I have seen terrible life-of-copyright contracts where reversion was left entirely to the publisher’s discretion, or where there was no reversion clause at all. If a life-of-copyright rights grant is not offset by good reversion language, or if the publisher is unwilling to insert it at the author’s request, writers absolutely should run away. But in principle, life-of-copyright contracts do not have to be scary.

6 Responses

  1. Morgan Alreth

    With all respect. I have self-published several stories. I have even sold a few, although I admit not many as of yet. But as a potential “partner” under the Hydra imprint as described above, I’m going to share why I think this is a ripoff. No personal ofense to anyone is intended or implied.

    First, Ms. Dobson (who I am certain is a fine person, and totally honest in her intentions) is apparently confused about the actual cost of preparing and publishing an ebook. In effect, the only outlay is time and effort. Granted, this is time spent not creating. But I need to take a break sometimes anyway.

    Page layout software is easy to learn nowadays. Remarkably easy. Moreover, there are pre-designed templates literally all over the internet to fit every conceivable type of document. Anyone of normal intelligence who is capable of dealing with a word porcessor can readily learn page layout skills with minimal pain. After that, conversion software does the rest of it for you.

    Wherein lies the expense? Most writers already own a computer and word processing software. Page layout software is available for free. Many different programs are out there under the GPL license, or have been placed in the public domain.

    Regarding Print-On-Demand, the same thing holds true. If you are willing to do your own layout, there is no monetary cost at all.

    Cover art is a different matter. Some people can deal with making their own. For those who can’t, there are hordes and mobs and seething oceans of ambitious young people out there who are eager to make a name for themselves. These kids will gladly prepare a book cover for nominal expense. It might not be up to the standards that Random House would offer. Or then again, it might. I have seen some fairly unattractive book covers come out of major publishing houses.

    Editing services are available on free-lance basis. Prices are negotiable. Like anything else, quality control is up to the person in charge of production.

    My point is that any costs associated with preparing and publishing one’s own work range from nominal to moderate and, more to the point, are a one time thing. After that you take home 40% – 70% of your royalties. And no one has the right to tell you when, where, how, or with whom you can publish your work.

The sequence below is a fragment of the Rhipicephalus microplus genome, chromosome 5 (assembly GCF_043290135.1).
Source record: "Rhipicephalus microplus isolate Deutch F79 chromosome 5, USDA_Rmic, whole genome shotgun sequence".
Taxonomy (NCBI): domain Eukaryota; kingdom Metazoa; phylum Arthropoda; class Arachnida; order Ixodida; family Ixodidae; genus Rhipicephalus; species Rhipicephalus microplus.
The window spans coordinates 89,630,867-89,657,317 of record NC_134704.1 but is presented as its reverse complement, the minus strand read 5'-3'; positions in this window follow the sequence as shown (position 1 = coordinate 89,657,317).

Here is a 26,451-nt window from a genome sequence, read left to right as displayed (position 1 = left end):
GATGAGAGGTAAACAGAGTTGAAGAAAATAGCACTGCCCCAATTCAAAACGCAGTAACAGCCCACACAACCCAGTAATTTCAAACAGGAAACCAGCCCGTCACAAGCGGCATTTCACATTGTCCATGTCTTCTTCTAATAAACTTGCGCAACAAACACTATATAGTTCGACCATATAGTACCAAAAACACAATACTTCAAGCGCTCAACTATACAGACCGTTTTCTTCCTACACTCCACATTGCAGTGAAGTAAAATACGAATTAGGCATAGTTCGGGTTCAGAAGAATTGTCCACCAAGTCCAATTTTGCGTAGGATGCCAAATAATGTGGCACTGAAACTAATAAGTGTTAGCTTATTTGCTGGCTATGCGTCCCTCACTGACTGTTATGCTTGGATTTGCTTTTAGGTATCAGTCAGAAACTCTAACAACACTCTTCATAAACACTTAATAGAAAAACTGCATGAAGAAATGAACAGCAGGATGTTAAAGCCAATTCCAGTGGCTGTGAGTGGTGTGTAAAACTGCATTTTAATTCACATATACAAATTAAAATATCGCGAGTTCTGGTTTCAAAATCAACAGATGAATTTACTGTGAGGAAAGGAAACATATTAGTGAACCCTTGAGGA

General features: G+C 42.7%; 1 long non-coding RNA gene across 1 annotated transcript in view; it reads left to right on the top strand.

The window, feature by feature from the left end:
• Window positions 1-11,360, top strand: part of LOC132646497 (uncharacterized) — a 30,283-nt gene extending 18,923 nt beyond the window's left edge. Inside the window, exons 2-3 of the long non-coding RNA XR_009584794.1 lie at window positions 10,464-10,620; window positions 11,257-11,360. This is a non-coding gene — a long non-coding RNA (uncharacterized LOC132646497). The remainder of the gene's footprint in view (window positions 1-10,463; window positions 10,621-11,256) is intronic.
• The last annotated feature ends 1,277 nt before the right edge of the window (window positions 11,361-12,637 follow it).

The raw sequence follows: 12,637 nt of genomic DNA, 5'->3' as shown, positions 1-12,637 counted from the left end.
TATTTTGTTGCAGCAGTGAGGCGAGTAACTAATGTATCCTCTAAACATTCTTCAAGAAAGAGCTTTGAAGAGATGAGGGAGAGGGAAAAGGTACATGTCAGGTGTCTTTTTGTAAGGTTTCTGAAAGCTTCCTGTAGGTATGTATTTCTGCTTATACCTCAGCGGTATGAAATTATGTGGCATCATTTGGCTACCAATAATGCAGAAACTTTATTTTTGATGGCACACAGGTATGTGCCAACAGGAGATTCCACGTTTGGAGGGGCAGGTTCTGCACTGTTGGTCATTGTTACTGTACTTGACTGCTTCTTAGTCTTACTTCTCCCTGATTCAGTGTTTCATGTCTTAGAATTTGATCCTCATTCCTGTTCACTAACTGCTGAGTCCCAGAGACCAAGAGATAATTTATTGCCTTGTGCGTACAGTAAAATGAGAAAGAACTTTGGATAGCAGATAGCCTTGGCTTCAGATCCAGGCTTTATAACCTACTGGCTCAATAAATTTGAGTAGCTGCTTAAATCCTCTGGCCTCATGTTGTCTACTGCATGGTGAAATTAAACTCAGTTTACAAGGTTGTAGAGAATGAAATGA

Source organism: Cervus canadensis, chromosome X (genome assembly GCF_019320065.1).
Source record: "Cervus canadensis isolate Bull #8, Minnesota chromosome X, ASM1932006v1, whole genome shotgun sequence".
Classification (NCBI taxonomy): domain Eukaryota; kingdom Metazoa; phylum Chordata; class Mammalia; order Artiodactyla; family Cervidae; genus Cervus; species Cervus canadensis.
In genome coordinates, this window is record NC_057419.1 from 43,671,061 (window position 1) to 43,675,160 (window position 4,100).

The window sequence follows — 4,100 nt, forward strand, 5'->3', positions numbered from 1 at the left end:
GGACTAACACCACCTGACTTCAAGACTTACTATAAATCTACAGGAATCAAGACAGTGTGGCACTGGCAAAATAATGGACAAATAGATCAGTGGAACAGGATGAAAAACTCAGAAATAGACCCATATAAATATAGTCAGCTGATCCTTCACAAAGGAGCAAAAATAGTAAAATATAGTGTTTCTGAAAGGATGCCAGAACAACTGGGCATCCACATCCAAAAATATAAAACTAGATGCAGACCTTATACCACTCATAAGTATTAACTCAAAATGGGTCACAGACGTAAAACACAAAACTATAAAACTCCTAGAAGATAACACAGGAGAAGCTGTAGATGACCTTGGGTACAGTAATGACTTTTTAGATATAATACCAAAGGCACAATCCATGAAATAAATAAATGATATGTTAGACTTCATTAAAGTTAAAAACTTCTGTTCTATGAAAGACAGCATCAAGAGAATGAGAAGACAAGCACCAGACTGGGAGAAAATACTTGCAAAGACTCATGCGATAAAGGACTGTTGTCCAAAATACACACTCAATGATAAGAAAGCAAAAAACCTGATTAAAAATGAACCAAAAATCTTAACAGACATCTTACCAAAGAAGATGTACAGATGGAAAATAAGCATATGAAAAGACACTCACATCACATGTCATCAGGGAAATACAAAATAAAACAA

Marketing? What marketing? I don’t see any marketing going on by the big houses, other than occasional ads popping up in my face on web pages when I am trying to browse. Those things either get clicked off, or cause me to move to another site by sheer reflex. I don’t read print magazines. Even if I did, an ad in a print mag or newspaper carries no weight with me when it comes to book buying. Nor does it seem to impress anyone else I know.

    From my research (granted, my research was independent and self-directed, and limited to publicly available sources) it seems that people buy books either because they were recommended, or because the title/cover caught their eye. Or sheer random impulse sometimes.

    I could easily be wrong of course. Even if I am totally wrong, I venture to doubt that Random House would be willing to put much effort into marketing my beginner’s efforts.

    The life of copyright clause may be standard. I don’t care. I’m sorry, but as someone who is coming into this business from outside, and looking at it with eyes that have been conditioned by the practices of other businesses, the whole life-of-coyright clause is appalling. Not gonna happen. Not with my stories. I don’t care how rough, amateurish, or downright poor my work might be. It’s *mine*.

    Again, no offense is intended. But then again, as a self-publisher I’m never going to qualify for SFWA membership anyway. I just read this site for the news and advice posts.

  2. cleve


    This or something like it may become the industry standard business model. The folks at Random House extended an invite to meet. Is anyone at Writer’s Beware taking them up on this offer?

    1. WriterBeware Post author

      I’ve indicated on the Writer Beware blog that I’d be very glad to meet with Random House staff. Hopefully this can be arranged.

    1. WriterBeware Post author

      Same as for any imprint. Editing, copy editing, cover and interior design, formatting (for numerous platforms), and marketing. Obviously there’s no cost for printing, binding, warehousing, and shipping. But that doesn’t mean it’s cheap to produce an ebook.

  3. Michael J. Sullivan

    I’m very opposed to life of copyright terms and I don’t know why SFWA, RWA, Author’s Guild, and agents aren’t doing anything to change this “industry standard.” As far as the amount f the “reasonable minimum” I think the publisher’s and the author’s assessment of what that number should be are not in the same ballpark. Why is “reasonable” being keyed to the publisher’s average sales expectations? Why isn’t “reasonable” keyed to the author’s expectation of income? I think mine is $250 a year which works out to about 1 book sold every 2-3 days. I’m confident that I can do better than that “on my own.” I transfer my right to the publisher in exchange for an income stream…when that stream is gone, they should cease to have the right.